The SAVAK was the National Intelligence and Security Organization of Iran from 1961 until 1979. They were the official secret police, domestic security and intelligence service established by Iran's Mohammad Reza Shah.17 After Khomeini took over, SAVAK was dissolved and replaced with SAVAMA18
SAVAK had its own censorship office, "established to monitor journalists, literary figures, and academics throughout the country; it took appropriate measures against those who fell out of line. Universities, labor unions, and peasant organizations, among others, were all subjected to intense surveillance by SAVAK agents and paid informants. The agency was also active abroad, especially in monitoring Iranian students who publicly opposed Pahlavi rule."19
SAVAMA is the original name for the Ministry of Intelligence and National Security of the Islamic Republic of Iran (MISIRI). While it goes by other names, it operates in the same manner. It closely monitors and puts surveillance on those it deems a threat to the Iranian government, both at home and abroad.citation needed
The Army of the Guardians of the Islamic Revolution, a special unit within the Armed Forces of the Islamic Republic of Iran has practiced for Psychological Operations against military targets.20 According to Ayatollah Khamenei, "the main priority of the country is to confront (enemy's) soft warfare which is aimed at creating doubt, discord and pessimism among the masses of the people," Ayatollah Khamenei said last year, addressing a large and fervent congregation of Basij (volunteer) forces."21
Islamic Republic of Iran Broadcasting is the sole, official provider, of broadcast news to both the Iranian people and the rest of the world. IRIB operates many channels in a multitude of languages and is known to broadcast propaganda.2223 IRIB is the main hub for which all Iranian propaganda is created, and disseminated, throughout the world. The multiple channels that make up IRIB all have a specific purpose.
The Islamic Republic of Iran held an anti-terrorism conference which featured representatives from "neighboring countries Afghanistan, Iraq and Pakistan as well as Sudan, Tajikistan, Mauritania and the Vice-President of Cuba and Ministers and other high-level delegates from 60 States, representatives of the United Nations (Officer in Charge of CTITF), the OIC, and other regional organizations as well as distinguished scholars and researchers and peace activists from all around the world participated in the Conference."27 With Iran being a state-sponsor of terrorist activities, and many of the nations in attendance, including many of the African representatives, users of terrorism, the anti-terrorism conference is propaganda.282930 It was quite successful as well because the United Nations endorsed the meeting and sent a delegation to partake in the event.30 During the event, "Iran's Supreme leader Ali Khamenei took the opportunity to excoriate western nations for "terrorist behaviors," and Iranian President Mahmoud Ahmadinejad expressed his doubts about the September 2001 terrorist attacks on America – outrageously claiming that the U.S has benefited from those attacks, as it has, he added, from the Holocaust."31
There are numerous State Sponsored websites which are considered the official mouthpieces of the Islamic Republic of Iran's government. These are examples of political propaganda, which either put a pro-Shah, pro-Government, pro-Iranian, spin on neutral material. The following websites also place spin or omit/censor any negative reporting on the Iranian government, and promote the Iranian leadership's point of view on specific issues.
Iran has created a Cyber Police unit in January 2011, known by the acronym FATA. Since then it has arrested several bloggers critical of Iran’s leaders, as well as a group of youths who had created a “hot or not” contest on Facebook rating profile pictures of boys and girls32 The unit was created to "control which sites Iranians are able to visit, to prevent spying and protect the public from `immoral` material. The United States, they charge, is waging a `soft war` against Iran by reaching out to Iranians online and inciting them to overthrow their leaders33". From the Iranian regime's standpoint, any free information is a threat to power. The internet was a major factor for organizing and showing the world what was happening during the 2009 presidential election. The United States asked Twitter to postpone online maintenance in 2009 so that it would be available for Iranian protesters.34 On 1 December 2012, General Saeed Shokrian, commander of FATA, was dismissed by Iranian’s national police chief, Ismael Ahmadi-Moqaddam, for negligence in death of blogger Sattar Beheshti while in FATA custody one month earlier. The dismissal followed international outcry over the death. Shokrian stated “Tehran’s FATA should be held responsible for the death of Sattar Beheshti”.35 The cyber police fall under the IRGC and the Basij.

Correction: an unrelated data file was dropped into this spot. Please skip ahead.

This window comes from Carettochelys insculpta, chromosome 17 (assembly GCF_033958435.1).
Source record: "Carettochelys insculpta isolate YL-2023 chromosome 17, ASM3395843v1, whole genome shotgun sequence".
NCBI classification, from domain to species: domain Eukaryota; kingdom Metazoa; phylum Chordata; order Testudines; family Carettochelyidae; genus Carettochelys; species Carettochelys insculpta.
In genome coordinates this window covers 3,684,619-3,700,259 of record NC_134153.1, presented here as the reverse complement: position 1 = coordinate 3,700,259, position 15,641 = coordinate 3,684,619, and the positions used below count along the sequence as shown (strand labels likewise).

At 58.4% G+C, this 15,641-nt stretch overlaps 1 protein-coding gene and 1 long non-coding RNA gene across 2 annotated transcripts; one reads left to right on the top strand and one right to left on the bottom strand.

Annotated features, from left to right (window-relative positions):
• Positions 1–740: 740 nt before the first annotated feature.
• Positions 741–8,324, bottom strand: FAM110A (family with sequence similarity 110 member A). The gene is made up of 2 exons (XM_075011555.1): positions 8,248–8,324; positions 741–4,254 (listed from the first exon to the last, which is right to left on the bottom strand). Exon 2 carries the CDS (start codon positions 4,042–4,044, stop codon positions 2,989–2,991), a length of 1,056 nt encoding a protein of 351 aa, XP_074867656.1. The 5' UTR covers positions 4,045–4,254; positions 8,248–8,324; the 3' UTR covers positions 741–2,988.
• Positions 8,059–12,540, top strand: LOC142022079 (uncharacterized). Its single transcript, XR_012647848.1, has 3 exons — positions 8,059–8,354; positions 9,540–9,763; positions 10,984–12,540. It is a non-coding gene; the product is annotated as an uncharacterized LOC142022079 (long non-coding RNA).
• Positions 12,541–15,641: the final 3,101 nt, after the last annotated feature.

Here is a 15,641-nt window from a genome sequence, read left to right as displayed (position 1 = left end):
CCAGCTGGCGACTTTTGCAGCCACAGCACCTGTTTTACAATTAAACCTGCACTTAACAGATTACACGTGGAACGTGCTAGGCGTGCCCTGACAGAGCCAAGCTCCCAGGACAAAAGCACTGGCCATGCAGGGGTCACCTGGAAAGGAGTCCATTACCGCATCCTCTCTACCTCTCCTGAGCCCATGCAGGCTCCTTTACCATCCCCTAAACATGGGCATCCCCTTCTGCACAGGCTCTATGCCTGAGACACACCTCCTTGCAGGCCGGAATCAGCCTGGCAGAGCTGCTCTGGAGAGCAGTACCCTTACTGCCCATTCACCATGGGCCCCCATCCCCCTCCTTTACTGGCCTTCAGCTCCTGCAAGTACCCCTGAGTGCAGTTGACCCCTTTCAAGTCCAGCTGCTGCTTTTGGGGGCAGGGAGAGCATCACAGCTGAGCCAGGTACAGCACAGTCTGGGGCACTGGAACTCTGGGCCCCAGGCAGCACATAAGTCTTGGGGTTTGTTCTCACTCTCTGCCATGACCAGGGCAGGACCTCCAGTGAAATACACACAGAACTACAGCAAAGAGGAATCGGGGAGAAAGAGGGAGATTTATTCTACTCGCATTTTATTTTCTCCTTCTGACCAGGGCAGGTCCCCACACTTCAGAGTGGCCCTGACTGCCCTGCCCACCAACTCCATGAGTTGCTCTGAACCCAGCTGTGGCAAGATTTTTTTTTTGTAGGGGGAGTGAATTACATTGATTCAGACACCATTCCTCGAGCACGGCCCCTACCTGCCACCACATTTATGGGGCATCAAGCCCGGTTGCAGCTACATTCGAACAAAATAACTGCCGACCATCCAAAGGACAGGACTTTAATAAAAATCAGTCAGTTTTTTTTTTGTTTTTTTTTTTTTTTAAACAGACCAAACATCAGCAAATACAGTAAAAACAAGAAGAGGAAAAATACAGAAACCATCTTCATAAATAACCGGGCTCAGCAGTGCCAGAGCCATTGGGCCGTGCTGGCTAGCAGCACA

The Voice of America's Persian Service has come under scrutiny for following a pro-Tehran line. The controversy started with the Death of Neda Agha-Soltan (which has its own propaganda implications). VOA and their parent organization, Broadcasting Board of Governors, were very slow in reporting the events of the 2009 Iranian elections and subsequent student protests.36 With upwards of 80% of the Iranian population getting its information from official government news agencies like IRNA, the VOA is supposed to report non-censored material or propaganda from the Iranian regime.37 In Congressional testimony, it was shown that the VOA Persian network was broadcasting anti-American messages regularly and was being abused by the Persian networks staff to include: -Boycotting and even slandering people [VOA Staff] do not agree with, -Inadequate or late coverage of protests in Iran and complete lack of support for the freedom fighters (referring to the Death of Neda Agha-Soltan), - Not supporting and criticizing the US Policy, - and the list continues.38
The Iran lobby in the United States is concerned with defending the Iranian government's image in the United States. By its nature, lobbying can be considered propaganda. As Lopez has written, "A complex network of individuals and organizations with ties to the clerical government in Tehran is pressing forward in seeming synchrony to influence the new U.S. administration’s policy towards the Islamic Republic of Iran. Spearheaded by a de facto partnership between the National Iranian-American Council (NIAC), the Council on American Islamic Relations (CAIR) and other organizations serving as mouthpieces for the mullahs’ party line, the network includes well-known American diplomats, congressional representatives, figures from academia and the think tank world."39